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Wonderful to be a liberal in today's India

By Mitali Saran
April 01, 2017 11:26 IST
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'The wonderful thing about being a liberal is that you can go ahead and be the very last one left standing.'
'So go ahead and fling social media faeces at us, tell us how irrelevant we are, and accuse us of opposing Modi to be cool,' says Mitali Saran.
Illustration: Uttam Ghosh/

Illustration: Uttam Ghosh

Sometimes, after I return from a trip to social media, I have to take a moment to compose myself.

Only when the whites of my eyes are no longer visible, and my blood pressure has stabilised, can I sit down and calmly cuss the idiots out over dinner like a normal human being.

Just kidding. They're not idiots, they just have views different from mine.

Just kidding! They totally are idiots.

In this deeply polarised political climate, it's becoming harder to talk to whoever constitutes the 'other' side on any issue -- not because of their views per se, but because of their view of the origin of your views.

The same Modi-backer who claims to have arrived at her choices via cool-headed independence is quick to dismiss opposing views as motivated by blind hatred, by slavish loyalty, by political puppetry or financial incentive, or (my personal favourite) by the desire to be 'fashionable.'

I figure this last accusation arises out of the notion that power and success so obviously require compliance and deference, that critique can only be a form of attention-grabbing cockiness.

The other accusations seem to arise from the belief that your views must be dictated by something suspect -- by class, political allegiance, sour grapes, or payroll -- anything but your own principles.

The Modi-backer, for her part, must resent her views being perceived as springing from bigotry, religious chauvinism, venality, insensitivity, jingoism -- anything but her genuine desire to see a man of action stop corruption in its tracks and develop the hell out of the country.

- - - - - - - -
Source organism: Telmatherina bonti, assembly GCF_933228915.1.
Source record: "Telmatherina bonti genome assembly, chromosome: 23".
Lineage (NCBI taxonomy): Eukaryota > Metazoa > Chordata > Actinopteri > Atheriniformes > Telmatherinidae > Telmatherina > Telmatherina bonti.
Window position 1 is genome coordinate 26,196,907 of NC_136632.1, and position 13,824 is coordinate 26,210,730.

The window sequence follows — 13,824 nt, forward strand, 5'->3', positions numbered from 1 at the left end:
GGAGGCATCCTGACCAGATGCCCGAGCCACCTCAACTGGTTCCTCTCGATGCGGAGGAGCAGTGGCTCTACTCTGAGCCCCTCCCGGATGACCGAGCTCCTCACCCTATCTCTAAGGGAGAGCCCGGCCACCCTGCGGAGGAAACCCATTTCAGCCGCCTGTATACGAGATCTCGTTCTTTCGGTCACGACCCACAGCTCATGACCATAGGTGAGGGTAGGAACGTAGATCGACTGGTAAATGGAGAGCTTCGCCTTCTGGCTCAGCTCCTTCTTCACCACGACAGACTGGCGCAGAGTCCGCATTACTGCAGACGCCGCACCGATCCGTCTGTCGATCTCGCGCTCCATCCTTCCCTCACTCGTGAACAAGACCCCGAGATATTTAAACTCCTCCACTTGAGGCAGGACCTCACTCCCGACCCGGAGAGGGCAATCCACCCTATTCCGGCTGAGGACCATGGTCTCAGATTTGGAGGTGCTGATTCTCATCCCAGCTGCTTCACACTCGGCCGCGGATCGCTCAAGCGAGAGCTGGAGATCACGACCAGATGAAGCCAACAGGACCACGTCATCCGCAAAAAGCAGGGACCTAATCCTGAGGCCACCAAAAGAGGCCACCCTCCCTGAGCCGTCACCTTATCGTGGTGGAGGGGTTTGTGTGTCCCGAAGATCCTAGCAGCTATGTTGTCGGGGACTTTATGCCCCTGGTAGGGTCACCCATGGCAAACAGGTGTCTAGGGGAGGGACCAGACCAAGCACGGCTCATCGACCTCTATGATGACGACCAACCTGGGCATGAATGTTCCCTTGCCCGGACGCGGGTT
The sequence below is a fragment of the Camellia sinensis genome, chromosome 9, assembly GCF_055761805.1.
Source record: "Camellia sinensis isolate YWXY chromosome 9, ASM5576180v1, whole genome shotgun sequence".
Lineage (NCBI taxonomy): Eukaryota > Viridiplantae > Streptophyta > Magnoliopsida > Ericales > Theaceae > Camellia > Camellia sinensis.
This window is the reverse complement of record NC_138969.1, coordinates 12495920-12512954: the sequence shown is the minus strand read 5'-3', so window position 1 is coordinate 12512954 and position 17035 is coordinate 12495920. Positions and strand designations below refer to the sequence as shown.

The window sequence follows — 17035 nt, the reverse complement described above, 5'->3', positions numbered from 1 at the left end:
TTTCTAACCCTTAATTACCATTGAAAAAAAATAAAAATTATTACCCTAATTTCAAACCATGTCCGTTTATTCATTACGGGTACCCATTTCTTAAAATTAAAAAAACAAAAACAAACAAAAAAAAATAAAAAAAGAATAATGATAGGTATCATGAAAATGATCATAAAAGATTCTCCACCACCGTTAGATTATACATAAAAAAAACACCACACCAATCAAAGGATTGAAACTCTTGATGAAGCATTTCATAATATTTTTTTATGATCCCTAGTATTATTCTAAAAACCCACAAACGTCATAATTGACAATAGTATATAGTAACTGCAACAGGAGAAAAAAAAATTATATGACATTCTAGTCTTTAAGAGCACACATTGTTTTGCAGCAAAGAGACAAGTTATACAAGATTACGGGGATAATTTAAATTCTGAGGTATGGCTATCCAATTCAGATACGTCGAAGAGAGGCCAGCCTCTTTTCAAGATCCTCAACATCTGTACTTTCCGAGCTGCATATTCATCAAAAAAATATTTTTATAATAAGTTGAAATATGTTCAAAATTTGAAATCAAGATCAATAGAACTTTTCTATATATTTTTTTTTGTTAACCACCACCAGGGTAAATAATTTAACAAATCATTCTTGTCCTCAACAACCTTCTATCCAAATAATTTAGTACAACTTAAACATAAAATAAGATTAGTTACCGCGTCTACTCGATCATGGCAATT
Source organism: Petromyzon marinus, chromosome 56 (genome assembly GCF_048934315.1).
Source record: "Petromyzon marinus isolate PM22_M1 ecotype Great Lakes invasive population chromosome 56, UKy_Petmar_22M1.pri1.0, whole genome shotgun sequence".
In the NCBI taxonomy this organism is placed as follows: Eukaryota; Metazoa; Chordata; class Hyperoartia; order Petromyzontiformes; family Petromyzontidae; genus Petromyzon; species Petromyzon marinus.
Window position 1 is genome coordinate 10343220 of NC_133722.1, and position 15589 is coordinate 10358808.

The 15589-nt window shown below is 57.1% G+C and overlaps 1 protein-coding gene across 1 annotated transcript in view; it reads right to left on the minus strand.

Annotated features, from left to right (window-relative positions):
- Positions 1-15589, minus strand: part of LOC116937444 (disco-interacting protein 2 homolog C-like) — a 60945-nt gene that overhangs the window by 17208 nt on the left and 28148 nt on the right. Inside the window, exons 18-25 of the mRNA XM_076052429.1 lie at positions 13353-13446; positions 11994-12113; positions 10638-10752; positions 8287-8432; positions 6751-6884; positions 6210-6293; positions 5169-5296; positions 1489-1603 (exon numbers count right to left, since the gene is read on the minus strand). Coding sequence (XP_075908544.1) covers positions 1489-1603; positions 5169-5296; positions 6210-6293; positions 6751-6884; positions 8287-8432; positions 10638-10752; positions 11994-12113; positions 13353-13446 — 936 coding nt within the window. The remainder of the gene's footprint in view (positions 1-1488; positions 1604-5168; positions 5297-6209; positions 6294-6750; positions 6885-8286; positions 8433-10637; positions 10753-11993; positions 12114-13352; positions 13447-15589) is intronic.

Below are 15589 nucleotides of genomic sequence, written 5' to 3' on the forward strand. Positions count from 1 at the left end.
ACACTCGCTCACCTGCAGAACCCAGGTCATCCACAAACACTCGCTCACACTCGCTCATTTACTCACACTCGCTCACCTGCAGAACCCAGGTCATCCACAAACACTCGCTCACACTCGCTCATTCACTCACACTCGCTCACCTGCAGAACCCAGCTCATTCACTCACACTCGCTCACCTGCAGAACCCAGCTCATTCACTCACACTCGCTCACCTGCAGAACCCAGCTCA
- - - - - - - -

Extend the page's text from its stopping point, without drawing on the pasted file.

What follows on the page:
I feel her pain, and feel that I should make an effort to reassure her that I understand her.

So here's the best case scenario: I have nothing against any economic good that the BJP can accomplish in terms of fighting corruption and raising incomes without trampling over rights and environmental regulations.

But if she thinks that she can cherrypick economic roses out of a nasty bouquet of social hemlock, she is either unaware of the agenda, or aware but certain of her own acceptability to the majority and uncaring of her fellow citizens, or deluded into thinking that Modi does not represent the Sangh despite his tireless, lifelong service to it.

There, does that make it clearer?

Seven years ago, when the world was merely horrible, rather than horrible and proud of it, I wrote a column 'Left brain-right brain.' It paraphrased a friendly conversation about Palestine.

Re-reading how it degenerated into insults hurled across a deep, wide belief gap, I recognise that dynamic as today's mainstream.

The only difference is that now the conversation is about Indians and other Indians.

The BJP's storming of Uttar Pradesh has disheartened a lot of liberals, who are keenly feeling their political marginality.

But the wonderful thing about being a liberal is that you can go ahead and be the very last one left standing.

That's the principle of the thing -- individual rights, down to the last individual.

So go ahead and fling social media faeces at us, tell us how irrelevant we are, and accuse us of opposing Modi to be cool.

(Face-palm -- glad you think it's cool, but that's not why we’re doing it.)

Tell us about our 'political masters.'

Tell us how you felt put down by our superior tone, so you chose a religious supremacist.

We're still not going anywhere.

And regardless of what you believe about the source of our respective stupid opinions, in the same way that mine reflect on me, know that yours reflect on you.

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